Some of Cyprus' Wines are cultivated on steep Mountain Slopes on narrow Terraces


Cyprus’ "oldest" wine, called Commandaria, is made from dried grapes. Some people believe it is mentioned in Homer’s Odyssey. Be it as it may, there is quite a variety of Commandaria wines on Cyprus – so which is the original? Hard if not impossible to say. Wine makers never write down their recipes to keep the secret in the family. But as oral tradition goes, the story changes over generations. Commandaria is definitely an old wine. Today, it would classify as dessert wine. High in sugar, it is chemically stable. Something that mattered in antiquity when keeping wine from turning into vinegar was a challenge.

 

Women drying Grapes for Making Commandaria at the small Revacca Winery


On our last trip to Cyprus in summer 2018 - we were on our way to Akko or Acre – we had two wines I remember – actually my iPhone remembers - I always take photos. The first is the Constantino Cabernet Sauvignon from the small Erimoudes winery – we found it by accident in a restaurant. It had a purple colour. The tannins were noticeable but well-aged. The wine reminded me of forest berries in Chantrou. Delicious and affordable table wine.


Wines from the Erimoudes Winery

 

The second we found in a small shop in the Turkish Part of Nicosia – the Turkish and the Greek community may not be on speaking terms but their wines cross the internal border. Alina Medium is a white made from the local Xinisteri grape. It is semi-dry. Almost too sweet for my taste. But I liked it for its lightness. Tasted like a light variety of Vermentino from Cinque Terre. Not the sunny and stronger variety from Sardinia. Lime and green apples come to your mind. At the time it what a good bargain. The bottle was less than 4 Euros. Would not be surprised if this has changed.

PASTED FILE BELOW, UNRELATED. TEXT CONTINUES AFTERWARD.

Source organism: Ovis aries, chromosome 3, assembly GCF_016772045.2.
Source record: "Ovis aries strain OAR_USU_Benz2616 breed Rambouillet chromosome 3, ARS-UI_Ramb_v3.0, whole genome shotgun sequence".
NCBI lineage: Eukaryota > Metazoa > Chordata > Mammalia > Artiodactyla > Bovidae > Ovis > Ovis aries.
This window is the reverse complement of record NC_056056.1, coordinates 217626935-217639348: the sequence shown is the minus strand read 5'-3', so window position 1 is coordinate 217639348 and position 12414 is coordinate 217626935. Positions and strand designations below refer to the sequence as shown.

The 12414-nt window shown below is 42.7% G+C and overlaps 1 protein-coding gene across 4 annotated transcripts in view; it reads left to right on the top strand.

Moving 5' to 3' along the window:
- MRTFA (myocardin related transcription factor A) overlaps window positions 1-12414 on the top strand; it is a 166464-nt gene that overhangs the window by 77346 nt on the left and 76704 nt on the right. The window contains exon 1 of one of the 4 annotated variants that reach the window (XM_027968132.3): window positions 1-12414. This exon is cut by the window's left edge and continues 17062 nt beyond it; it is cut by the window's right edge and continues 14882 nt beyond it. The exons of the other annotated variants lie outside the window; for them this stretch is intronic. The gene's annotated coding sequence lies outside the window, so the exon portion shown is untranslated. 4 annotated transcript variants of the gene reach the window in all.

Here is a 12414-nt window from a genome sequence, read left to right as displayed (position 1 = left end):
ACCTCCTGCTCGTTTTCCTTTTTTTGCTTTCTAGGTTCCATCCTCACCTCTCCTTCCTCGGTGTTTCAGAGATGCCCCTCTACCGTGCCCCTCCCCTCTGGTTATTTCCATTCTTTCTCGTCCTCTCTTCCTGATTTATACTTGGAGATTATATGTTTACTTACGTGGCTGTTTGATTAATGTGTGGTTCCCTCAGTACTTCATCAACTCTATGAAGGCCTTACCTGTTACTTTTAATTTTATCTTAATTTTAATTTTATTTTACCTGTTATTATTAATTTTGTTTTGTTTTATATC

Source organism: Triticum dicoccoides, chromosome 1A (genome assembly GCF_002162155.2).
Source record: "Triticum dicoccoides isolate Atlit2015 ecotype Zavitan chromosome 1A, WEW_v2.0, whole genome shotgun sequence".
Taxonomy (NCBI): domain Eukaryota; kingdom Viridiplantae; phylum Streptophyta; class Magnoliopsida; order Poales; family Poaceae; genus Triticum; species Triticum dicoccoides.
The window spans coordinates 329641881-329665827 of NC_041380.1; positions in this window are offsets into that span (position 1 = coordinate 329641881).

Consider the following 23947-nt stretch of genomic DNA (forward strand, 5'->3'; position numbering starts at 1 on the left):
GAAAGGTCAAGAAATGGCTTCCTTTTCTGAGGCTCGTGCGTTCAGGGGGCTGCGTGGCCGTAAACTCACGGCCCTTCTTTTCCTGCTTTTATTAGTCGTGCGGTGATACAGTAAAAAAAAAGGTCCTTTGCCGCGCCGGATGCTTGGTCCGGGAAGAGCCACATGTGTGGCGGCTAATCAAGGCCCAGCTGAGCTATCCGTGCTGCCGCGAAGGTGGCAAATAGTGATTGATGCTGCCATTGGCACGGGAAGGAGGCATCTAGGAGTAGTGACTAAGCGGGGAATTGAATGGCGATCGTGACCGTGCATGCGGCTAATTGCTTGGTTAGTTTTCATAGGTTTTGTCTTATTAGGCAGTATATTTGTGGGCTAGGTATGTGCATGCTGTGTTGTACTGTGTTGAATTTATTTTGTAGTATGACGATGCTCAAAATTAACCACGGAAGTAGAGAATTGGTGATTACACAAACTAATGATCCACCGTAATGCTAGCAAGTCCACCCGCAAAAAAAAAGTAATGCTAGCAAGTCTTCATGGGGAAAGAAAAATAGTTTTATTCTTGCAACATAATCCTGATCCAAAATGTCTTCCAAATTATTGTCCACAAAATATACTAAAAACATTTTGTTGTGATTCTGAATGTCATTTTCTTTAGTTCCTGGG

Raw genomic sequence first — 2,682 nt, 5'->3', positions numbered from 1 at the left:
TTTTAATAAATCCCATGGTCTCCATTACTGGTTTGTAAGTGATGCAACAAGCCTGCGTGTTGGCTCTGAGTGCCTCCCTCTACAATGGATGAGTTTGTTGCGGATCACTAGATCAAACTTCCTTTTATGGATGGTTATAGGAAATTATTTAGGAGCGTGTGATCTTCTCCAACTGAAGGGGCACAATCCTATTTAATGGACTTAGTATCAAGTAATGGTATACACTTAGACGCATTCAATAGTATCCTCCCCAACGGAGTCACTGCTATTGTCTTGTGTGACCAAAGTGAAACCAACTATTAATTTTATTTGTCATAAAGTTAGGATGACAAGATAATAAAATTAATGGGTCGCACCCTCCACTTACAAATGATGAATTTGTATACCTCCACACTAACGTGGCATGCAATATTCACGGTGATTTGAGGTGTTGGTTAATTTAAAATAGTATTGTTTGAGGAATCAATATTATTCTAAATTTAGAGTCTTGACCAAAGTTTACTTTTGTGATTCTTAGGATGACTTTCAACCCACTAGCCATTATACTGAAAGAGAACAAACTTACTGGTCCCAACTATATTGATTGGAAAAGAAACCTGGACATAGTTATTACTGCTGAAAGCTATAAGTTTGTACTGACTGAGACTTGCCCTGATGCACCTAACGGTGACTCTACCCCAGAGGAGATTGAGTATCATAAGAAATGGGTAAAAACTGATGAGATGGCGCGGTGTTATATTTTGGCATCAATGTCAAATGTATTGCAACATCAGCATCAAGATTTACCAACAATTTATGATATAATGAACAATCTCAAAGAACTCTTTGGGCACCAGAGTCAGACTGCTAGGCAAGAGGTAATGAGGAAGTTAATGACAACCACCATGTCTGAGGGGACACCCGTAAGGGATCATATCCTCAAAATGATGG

Shall not close this blog without talking about the wine festival in Limassol. It is only one of many but the largest and going on – with a few interruptions – since Cyprus’ Independence in 1961. Grapes are brought to Limassol’s Municipal Gardens where every body is invited to press them with their bare feet.


Tourists and Kids love to get into the Action of Making Wine like 2'000 Years ago


All the major wineries exhibit their products and let you taste. Plenty of music and dancing frames the program for fourteen days. The entry ticket includes a bottle of wine from any producer – so you don’t need to bring cash. Sadly, the festival was moved by four weeks to October to extend Limassol's tourist season  - we definitely are going to miss it. Whilst this is regrettable, what we really miss is the opportunity to go on some of the wine tours to the Trodoos Mountains. They are all south of the intra-Cyprus border and we cannot take the boat to the Greek part without loosing two days in immigration. Politics! Politics!


Cypriots believe they can challenge Georgia's claim of having the longest tradition in wine making.